RBS chief says he won’t accept share award amid losses
LONDON (AP) — Royal Bank of Scotland Chief Executive Ross McEwan rejected a 1 million pound ($1.6 million) share award amid continuing losses at the U.K. taxpayer-owned bank.
RBS on Thursday reported a net loss of 3.5 billion pounds for last year, compared with 9 billion pounds in 2013. The results include a 4 billion pound write-down on Citizens Bank, which RBS plans to shed by the end of 2016.
Bailed out by the British government in 2008, RBS is struggling to put the excesses of the past behind it, including an ill-fated global expansion drive. The results include 2.2 billion pounds of charges for resolving litigation and regulatory issues, as well as 1.5 billion pounds of restructuring costs.
“It has taken far longer than anyone realized to root out all the past problems, practices and related fines, and we still have challenges on the horizon,” McEwan said in a statement. “We are changing the culture of this bank; our aim is that shareholders are not exposed to this scale of conduct risk.”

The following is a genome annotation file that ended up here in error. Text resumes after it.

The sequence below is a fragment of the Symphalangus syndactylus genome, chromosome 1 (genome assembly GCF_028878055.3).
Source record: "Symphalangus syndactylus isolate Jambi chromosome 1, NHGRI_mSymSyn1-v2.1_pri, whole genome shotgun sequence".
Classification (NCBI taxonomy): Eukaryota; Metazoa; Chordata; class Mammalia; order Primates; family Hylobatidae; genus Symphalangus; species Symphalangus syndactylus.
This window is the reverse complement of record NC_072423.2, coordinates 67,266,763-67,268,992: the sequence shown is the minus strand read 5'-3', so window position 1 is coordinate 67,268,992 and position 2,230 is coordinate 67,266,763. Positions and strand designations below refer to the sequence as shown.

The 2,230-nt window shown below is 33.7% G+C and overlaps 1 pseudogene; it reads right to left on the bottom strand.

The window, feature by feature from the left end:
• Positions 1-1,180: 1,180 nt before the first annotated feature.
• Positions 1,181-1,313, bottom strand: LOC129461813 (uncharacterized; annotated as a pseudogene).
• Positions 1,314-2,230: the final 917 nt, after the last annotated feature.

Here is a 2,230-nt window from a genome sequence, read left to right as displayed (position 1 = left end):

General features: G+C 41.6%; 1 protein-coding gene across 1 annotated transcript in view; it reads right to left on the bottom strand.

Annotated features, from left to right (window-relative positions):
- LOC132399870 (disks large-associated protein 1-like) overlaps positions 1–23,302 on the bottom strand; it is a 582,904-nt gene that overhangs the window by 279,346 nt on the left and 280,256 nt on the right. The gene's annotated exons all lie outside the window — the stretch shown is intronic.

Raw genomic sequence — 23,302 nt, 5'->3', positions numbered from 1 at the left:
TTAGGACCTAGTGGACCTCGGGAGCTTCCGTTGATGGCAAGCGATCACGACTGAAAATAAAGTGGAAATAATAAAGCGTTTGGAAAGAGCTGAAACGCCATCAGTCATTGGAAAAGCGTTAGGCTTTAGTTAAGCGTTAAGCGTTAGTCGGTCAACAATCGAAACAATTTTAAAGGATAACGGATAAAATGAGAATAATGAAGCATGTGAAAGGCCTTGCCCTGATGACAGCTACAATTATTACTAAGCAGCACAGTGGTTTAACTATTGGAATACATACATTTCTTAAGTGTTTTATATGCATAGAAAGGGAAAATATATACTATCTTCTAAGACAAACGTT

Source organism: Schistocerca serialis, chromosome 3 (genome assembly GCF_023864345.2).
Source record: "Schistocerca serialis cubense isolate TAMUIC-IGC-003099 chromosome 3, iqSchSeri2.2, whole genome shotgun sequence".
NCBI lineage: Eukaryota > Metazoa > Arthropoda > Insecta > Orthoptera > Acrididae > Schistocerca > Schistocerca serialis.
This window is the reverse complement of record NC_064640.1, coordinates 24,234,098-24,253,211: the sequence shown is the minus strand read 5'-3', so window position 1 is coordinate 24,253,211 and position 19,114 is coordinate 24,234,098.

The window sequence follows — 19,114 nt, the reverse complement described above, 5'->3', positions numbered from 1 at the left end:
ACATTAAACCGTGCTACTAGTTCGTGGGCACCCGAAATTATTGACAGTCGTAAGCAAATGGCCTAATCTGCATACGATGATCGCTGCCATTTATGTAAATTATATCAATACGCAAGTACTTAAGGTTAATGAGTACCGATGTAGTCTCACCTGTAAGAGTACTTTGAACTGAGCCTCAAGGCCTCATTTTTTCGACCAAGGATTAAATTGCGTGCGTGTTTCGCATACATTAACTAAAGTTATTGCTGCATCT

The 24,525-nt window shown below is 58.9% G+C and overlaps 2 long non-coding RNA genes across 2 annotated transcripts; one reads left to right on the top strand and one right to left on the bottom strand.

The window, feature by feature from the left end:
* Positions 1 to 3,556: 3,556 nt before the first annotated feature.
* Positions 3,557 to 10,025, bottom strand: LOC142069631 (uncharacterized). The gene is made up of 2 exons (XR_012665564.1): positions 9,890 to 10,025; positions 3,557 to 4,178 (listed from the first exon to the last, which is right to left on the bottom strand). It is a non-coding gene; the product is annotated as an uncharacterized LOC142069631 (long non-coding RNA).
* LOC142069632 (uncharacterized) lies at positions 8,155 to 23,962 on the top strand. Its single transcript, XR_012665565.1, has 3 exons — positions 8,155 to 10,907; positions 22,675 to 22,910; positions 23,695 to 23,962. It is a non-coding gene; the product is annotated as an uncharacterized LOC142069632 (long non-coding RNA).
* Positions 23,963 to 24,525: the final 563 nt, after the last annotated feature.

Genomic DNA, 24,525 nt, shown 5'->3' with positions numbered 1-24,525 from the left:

RBS said efforts to shrink the bank and simplify its structure are beginning to pay off. Operating profit, which excludes the one-time charges, was 3.5 billion pounds compared with a loss of 7.5 billion pounds in 2013. Some 80 percent of the bank’s revenue now comes from the U.K., up from 48 percent in 2008.
The bank has reported losses for seven years in a row, and the results show it may be some time before the government can consider putting its share on the market.
McEwan said he rejected the share award so that his compensation doesn’t distract attention from RBS’s progress toward making the bank “stronger and simpler.” Such “role-based” share awards are payments European banks use to get around European Union limits on bonuses for top bankers.
The bank cut its bonus pool by 21 percent to 421 million pounds last year.
RBS said it has completed its reorganization from seven operating divisions to three and reduced costs by 1.1 billion pounds.
It plans to continue shrinking the corporate and investment banking unit, reducing operations to 13 countries from 38 at the end of 2014. RBS also plans to reduce the unit’s balance sheet and risk.
The bank confirmed that Howard Davies would become chairman after he wrapped up his work with the U.K. Airports Commission. Chairman Philip Hampton plans to step down Sept. 1.